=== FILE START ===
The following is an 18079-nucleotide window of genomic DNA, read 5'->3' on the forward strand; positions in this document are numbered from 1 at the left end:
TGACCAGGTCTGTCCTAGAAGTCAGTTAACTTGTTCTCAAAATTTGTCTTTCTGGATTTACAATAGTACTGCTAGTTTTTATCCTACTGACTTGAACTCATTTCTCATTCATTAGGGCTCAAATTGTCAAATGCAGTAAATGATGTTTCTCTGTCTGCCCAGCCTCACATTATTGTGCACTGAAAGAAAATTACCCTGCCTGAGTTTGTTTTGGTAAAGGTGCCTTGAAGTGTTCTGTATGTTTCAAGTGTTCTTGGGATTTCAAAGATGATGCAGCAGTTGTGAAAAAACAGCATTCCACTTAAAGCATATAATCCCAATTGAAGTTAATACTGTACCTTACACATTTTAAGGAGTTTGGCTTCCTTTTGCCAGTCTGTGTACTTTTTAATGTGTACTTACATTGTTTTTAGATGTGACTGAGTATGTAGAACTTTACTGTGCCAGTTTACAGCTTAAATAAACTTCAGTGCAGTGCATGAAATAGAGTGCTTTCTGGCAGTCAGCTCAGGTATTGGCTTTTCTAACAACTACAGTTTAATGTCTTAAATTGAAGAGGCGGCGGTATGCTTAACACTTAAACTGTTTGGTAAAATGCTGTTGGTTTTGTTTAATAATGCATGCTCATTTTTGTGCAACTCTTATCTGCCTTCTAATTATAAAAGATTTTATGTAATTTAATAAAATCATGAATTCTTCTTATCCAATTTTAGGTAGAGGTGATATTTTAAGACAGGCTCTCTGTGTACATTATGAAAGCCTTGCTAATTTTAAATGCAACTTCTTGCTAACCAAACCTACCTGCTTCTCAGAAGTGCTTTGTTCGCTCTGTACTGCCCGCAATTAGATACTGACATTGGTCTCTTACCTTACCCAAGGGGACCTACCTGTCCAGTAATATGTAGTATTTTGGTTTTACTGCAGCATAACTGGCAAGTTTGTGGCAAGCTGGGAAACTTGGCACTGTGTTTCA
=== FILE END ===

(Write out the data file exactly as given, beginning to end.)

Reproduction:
The following is an 18079-nucleotide window of genomic DNA, read 5'->3' on the forward strand; positions in this document are numbered from 1 at the left end:
TGACCAGGTCTGTCCTAGAAGTCAGTTAACTTGTTCTCAAAATTTGTCTTTCTGGATTTACAATAGTACTGCTAGTTTTTATCCTACTGACTTGAACTCATTTCTCATTCATTAGGGCTCAAATTGTCAAATGCAGTAAATGATGTTTCTCTGTCTGCCCAGCCTCACATTATTGTGCACTGAAAGAAAATTACCCTGCCTGAGTTTGTTTTGGTAAAGGTGCCTTGAAGTGTTCTGTATGTTTCAAGTGTTCTTGGGATTTCAAAGATGATGCAGCAGTTGTGAAAAAACAGCATTCCACTTAAAGCATATAATCCCAATTGAAGTTAATACTGTACCTTACACATTTTAAGGAGTTTGGCTTCCTTTTGCCAGTCTGTGTACTTTTTAATGTGTACTTACATTGTTTTTAGATGTGACTGAGTATGTAGAACTTTACTGTGCCAGTTTACAGCTTAAATAAACTTCAGTGCAGTGCATGAAATAGAGTGCTTTCTGGCAGTCAGCTCAGGTATTGGCTTTTCTAACAACTACAGTTTAATGTCTTAAATTGAAGAGGCGGCGGTATGCTTAACACTTAAACTGTTTGGTAAAATGCTGTTGGTTTTGTTTAATAATGCATGCTCATTTTTGTGCAACTCTTATCTGCCTTCTAATTATAAAAGATTTTATGTAATTTAATAAAATCATGAATTCTTCTTATCCAATTTTAGGTAGAGGTGATATTTTAAGACAGGCTCTCTGTGTACATTATGAAAGCCTTGCTAATTTTAAATGCAACTTCTTGCTAACCAAACCTACCTGCTTCTCAGAAGTGCTTTGTTCGCTCTGTACTGCCCGCAATTAGATACTGACATTGGTCTCTTACCTTACCCAAGGGGACCTACCTGTCCAGTAATATGTAGTATTTTGGTTTTACTGCAGCATAACTGGCAAGTTTGTGGCAAGCTGGGAAACTTGGCACTGTGTTTCA